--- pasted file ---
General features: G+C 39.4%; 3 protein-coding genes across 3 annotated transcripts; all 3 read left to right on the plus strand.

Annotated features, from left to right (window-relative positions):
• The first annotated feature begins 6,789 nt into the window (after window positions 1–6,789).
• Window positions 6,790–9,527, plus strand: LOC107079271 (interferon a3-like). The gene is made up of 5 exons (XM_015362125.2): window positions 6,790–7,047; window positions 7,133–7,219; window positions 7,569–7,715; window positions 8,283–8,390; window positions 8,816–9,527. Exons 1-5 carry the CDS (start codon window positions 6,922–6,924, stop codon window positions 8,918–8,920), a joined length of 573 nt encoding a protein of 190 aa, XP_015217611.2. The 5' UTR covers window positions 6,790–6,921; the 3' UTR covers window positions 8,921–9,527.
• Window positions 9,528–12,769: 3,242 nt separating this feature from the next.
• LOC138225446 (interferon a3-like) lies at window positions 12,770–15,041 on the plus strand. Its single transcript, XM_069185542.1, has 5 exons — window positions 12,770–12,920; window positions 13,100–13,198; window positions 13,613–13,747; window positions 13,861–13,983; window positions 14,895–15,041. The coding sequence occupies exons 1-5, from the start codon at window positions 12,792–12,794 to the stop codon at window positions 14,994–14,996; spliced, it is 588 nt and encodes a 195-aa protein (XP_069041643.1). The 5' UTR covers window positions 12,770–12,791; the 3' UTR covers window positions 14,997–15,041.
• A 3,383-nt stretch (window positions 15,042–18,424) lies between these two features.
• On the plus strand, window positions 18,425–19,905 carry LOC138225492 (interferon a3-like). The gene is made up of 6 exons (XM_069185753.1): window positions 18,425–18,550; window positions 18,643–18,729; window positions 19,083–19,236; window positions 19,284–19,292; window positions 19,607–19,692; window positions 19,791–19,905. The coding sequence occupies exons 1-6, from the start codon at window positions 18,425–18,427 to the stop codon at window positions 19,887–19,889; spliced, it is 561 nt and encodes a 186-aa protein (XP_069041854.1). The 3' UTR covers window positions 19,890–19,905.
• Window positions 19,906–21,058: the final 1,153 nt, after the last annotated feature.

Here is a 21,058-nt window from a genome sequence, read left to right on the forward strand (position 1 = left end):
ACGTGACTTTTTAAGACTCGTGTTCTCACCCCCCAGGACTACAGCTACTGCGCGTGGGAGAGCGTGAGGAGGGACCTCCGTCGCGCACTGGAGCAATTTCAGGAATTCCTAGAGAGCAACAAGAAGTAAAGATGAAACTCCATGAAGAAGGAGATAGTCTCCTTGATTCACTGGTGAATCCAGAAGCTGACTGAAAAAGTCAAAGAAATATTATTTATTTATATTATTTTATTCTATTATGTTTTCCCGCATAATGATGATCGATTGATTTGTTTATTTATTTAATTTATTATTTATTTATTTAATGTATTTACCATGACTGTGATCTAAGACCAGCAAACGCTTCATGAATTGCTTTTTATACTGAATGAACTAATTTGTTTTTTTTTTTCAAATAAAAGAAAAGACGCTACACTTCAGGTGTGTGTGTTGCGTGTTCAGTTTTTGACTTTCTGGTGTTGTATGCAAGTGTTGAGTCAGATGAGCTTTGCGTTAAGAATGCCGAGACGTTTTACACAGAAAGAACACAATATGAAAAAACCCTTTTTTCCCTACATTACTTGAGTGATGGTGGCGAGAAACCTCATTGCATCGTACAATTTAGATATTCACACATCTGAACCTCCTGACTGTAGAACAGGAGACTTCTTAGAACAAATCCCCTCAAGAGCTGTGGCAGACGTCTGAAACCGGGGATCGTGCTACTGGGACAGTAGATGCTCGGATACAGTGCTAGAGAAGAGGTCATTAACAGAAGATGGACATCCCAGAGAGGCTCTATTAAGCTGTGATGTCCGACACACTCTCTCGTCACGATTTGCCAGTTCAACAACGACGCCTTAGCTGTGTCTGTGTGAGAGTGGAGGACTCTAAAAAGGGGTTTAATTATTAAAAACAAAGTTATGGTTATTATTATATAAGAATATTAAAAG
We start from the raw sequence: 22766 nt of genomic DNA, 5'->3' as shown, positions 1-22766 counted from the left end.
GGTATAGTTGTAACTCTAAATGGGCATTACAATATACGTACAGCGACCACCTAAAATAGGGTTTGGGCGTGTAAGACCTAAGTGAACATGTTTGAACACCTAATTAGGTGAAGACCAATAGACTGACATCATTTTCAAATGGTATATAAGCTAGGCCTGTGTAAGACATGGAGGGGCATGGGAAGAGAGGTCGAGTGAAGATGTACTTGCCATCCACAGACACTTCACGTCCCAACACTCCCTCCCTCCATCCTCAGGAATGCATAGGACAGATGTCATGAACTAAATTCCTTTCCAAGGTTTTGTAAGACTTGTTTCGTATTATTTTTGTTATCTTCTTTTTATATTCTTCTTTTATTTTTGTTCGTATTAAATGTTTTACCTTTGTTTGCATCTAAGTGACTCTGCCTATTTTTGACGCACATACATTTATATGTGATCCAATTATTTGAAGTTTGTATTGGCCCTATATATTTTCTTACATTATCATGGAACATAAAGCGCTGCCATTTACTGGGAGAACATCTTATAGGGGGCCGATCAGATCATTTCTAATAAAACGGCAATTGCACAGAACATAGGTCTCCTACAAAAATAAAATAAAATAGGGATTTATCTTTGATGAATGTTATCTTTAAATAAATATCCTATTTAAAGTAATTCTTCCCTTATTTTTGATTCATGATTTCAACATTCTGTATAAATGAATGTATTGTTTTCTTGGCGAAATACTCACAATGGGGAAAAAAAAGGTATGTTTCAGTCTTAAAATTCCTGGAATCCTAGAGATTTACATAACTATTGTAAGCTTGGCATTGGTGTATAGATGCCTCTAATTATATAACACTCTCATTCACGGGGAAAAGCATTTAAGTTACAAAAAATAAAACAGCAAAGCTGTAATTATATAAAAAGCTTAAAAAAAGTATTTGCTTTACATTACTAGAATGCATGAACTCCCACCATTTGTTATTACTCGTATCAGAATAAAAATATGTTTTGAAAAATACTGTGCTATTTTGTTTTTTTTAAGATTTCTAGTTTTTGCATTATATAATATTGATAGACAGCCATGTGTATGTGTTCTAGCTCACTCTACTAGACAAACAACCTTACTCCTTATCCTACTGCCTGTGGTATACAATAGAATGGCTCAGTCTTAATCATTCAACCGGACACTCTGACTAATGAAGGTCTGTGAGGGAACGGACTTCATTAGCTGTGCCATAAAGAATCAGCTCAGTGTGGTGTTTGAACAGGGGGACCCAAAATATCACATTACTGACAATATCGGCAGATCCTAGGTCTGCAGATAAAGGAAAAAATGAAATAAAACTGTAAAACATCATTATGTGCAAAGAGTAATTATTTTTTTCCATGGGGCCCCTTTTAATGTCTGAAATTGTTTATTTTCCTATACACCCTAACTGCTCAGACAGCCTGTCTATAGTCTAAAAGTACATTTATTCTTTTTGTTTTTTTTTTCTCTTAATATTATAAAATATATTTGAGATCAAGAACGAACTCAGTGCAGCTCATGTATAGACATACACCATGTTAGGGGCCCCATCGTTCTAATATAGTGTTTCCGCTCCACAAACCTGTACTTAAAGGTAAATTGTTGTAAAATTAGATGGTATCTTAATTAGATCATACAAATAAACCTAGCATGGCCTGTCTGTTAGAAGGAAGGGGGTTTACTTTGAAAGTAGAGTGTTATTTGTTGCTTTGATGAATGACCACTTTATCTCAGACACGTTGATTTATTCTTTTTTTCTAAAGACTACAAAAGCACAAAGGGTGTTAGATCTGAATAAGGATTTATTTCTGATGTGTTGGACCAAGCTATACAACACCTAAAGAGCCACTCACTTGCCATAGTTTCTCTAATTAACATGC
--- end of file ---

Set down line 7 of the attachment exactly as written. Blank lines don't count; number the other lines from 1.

• A 3,383-nt stretch (window positions 15,042–18,424) lies between these two features.